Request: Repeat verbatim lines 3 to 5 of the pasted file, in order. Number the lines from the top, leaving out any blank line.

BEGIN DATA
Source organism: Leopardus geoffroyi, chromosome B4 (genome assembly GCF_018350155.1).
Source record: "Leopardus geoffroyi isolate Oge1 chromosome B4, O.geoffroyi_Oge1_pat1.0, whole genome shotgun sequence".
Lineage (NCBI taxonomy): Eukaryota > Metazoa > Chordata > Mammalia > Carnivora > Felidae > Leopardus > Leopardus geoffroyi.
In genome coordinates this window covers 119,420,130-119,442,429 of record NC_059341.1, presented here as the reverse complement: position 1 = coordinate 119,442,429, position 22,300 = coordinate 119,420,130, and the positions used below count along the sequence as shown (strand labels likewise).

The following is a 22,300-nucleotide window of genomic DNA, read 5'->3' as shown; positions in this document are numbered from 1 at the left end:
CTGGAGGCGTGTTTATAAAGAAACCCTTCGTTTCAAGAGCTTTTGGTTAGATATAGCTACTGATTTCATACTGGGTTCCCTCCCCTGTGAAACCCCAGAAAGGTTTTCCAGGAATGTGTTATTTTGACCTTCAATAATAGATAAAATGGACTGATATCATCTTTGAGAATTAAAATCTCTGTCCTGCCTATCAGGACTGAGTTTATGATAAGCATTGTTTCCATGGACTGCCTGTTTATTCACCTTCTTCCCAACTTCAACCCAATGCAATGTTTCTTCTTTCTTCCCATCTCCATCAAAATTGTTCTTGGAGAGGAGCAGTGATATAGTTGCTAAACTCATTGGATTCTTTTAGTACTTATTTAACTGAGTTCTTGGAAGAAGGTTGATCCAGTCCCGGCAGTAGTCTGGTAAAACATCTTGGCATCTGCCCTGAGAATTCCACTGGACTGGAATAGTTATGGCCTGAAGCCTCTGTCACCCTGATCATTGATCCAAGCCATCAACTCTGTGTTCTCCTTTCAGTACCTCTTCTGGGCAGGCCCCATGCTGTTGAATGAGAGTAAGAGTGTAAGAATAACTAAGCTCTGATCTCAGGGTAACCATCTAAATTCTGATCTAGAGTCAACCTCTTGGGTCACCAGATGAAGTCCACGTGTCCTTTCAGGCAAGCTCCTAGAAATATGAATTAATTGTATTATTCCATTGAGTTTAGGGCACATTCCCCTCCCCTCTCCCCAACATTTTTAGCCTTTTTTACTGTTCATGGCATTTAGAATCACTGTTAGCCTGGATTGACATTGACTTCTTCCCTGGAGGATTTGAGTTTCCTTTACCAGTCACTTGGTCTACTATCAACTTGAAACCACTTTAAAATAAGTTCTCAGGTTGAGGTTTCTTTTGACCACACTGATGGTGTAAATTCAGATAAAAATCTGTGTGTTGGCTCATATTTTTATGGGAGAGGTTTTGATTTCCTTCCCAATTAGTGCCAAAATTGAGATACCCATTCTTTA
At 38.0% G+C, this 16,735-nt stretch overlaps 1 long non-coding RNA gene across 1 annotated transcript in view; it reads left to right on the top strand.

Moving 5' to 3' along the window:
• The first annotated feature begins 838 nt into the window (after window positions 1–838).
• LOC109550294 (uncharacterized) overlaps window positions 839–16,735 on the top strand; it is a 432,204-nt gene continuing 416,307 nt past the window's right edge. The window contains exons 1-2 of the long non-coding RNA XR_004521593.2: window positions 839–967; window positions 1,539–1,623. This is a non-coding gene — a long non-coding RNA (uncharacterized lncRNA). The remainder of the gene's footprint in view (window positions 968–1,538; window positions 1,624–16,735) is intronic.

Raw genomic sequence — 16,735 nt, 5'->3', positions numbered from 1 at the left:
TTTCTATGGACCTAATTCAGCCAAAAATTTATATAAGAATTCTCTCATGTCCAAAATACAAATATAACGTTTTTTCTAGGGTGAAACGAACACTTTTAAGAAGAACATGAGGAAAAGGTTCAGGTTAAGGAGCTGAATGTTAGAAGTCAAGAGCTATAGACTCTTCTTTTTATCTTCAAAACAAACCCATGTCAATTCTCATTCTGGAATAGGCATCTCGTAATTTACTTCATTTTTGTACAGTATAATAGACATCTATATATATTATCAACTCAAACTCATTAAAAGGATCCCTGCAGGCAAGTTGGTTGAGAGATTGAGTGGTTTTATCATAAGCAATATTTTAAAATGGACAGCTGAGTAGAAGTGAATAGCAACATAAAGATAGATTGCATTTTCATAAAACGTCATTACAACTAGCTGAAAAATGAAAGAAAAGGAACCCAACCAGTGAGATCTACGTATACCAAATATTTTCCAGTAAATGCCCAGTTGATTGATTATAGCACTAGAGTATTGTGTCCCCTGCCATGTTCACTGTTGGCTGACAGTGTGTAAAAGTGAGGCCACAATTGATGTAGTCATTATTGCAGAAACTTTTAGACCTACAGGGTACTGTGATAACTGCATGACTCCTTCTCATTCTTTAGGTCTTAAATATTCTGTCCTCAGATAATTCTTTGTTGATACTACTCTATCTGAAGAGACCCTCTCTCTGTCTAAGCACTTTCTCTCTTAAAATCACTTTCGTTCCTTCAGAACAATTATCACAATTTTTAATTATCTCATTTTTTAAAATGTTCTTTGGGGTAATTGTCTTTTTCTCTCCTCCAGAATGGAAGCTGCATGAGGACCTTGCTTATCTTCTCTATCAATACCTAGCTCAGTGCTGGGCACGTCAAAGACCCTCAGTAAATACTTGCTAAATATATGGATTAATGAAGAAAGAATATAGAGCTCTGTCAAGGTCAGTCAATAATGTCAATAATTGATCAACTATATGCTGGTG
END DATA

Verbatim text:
Lineage (NCBI taxonomy): Eukaryota > Metazoa > Chordata > Mammalia > Carnivora > Felidae > Leopardus > Leopardus geoffroyi.
In genome coordinates this window covers 119,420,130-119,442,429 of record NC_059341.1, presented here as the reverse complement: position 1 = coordinate 119,442,429, position 22,300 = coordinate 119,420,130, and the positions used below count along the sequence as shown (strand labels likewise).

The following is a 22,300-nucleotide window of genomic DNA, read 5'->3' as shown; positions in this document are numbered from 1 at the left end: